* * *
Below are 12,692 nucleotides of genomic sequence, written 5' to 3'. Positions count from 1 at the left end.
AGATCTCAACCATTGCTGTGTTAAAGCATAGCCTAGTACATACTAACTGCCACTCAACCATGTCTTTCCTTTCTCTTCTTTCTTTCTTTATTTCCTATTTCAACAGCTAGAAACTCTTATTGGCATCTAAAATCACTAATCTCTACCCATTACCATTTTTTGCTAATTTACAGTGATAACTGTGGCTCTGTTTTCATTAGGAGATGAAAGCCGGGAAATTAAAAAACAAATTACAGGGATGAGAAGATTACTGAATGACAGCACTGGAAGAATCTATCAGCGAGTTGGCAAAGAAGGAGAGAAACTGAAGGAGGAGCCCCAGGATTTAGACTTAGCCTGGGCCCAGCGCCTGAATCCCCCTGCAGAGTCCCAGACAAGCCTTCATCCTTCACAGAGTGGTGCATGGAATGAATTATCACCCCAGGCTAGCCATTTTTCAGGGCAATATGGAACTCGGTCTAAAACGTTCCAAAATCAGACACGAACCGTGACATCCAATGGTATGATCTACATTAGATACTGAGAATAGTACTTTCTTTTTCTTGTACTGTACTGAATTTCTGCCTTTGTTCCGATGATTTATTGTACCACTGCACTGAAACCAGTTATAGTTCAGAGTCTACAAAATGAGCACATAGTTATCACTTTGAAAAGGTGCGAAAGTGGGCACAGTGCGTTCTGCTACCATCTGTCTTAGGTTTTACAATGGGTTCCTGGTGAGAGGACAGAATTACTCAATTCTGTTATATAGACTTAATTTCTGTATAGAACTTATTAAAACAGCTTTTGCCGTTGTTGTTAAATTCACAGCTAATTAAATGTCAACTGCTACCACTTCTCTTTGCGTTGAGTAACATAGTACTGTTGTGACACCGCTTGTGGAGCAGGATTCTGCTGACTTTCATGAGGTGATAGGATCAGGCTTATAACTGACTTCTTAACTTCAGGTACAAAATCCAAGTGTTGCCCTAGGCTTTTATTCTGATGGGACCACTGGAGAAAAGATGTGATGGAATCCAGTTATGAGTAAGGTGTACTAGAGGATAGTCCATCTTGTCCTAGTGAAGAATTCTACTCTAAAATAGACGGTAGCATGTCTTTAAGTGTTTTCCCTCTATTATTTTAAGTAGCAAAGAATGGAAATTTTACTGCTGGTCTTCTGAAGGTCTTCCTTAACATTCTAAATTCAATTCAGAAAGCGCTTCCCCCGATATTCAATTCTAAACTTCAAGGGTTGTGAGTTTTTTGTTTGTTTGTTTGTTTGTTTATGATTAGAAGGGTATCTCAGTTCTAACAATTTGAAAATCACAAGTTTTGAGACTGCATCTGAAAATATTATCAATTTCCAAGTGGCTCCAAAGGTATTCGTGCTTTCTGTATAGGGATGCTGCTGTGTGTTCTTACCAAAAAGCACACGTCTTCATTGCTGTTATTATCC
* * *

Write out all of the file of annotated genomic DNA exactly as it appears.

Below are 12,692 nucleotides of genomic sequence, written 5' to 3'. Positions count from 1 at the left end.
AGATCTCAACCATTGCTGTGTTAAAGCATAGCCTAGTACATACTAACTGCCACTCAACCATGTCTTTCCTTTCTCTTCTTTCTTTCTTTATTTCCTATTTCAACAGCTAGAAACTCTTATTGGCATCTAAAATCACTAATCTCTACCCATTACCATTTTTTGCTAATTTACAGTGATAACTGTGGCTCTGTTTTCATTAGGAGATGAAAGCCGGGAAATTAAAAAACAAATTACAGGGATGAGAAGATTACTGAATGACAGCACTGGAAGAATCTATCAGCGAGTTGGCAAAGAAGGAGAGAAACTGAAGGAGGAGCCCCAGGATTTAGACTTAGCCTGGGCCCAGCGCCTGAATCCCCCTGCAGAGTCCCAGACAAGCCTTCATCCTTCACAGAGTGGTGCATGGAATGAATTATCACCCCAGGCTAGCCATTTTTCAGGGCAATATGGAACTCGGTCTAAAACGTTCCAAAATCAGACACGAACCGTGACATCCAATGGTATGATCTACATTAGATACTGAGAATAGTACTTTCTTTTTCTTGTACTGTACTGAATTTCTGCCTTTGTTCCGATGATTTATTGTACCACTGCACTGAAACCAGTTATAGTTCAGAGTCTACAAAATGAGCACATAGTTATCACTTTGAAAAGGTGCGAAAGTGGGCACAGTGCGTTCTGCTACCATCTGTCTTAGGTTTTACAATGGGTTCCTGGTGAGAGGACAGAATTACTCAATTCTGTTATATAGACTTAATTTCTGTATAGAACTTATTAAAACAGCTTTTGCCGTTGTTGTTAAATTCACAGCTAATTAAATGTCAACTGCTACCACTTCTCTTTGCGTTGAGTAACATAGTACTGTTGTGACACCGCTTGTGGAGCAGGATTCTGCTGACTTTCATGAGGTGATAGGATCAGGCTTATAACTGACTTCTTAACTTCAGGTACAAAATCCAAGTGTTGCCCTAGGCTTTTATTCTGATGGGACCACTGGAGAAAAGATGTGATGGAATCCAGTTATGAGTAAGGTGTACTAGAGGATAGTCCATCTTGTCCTAGTGAAGAATTCTACTCTAAAATAGACGGTAGCATGTCTTTAAGTGTTTTCCCTCTATTATTTTAAGTAGCAAAGAATGGAAATTTTACTGCTGGTCTTCTGAAGGTCTTCCTTAACATTCTAAATTCAATTCAGAAAGCGCTTCCCCCGATATTCAATTCTAAACTTCAAGGGTTGTGAGTTTTTTGTTTGTTTGTTTGTTTGTTTATGATTAGAAGGGTATCTCAGTTCTAACAATTTGAAAATCACAAGTTTTGAGACTGCATCTGAAAATATTATCAATTTCCAAGTGGCTCCAAAGGTATTCGTGCTTTCTGTATAGGGATGCTGCTGTGTGTTCTTACCAAAAAGCACACGTCTTCATTGCTGTTATTATCC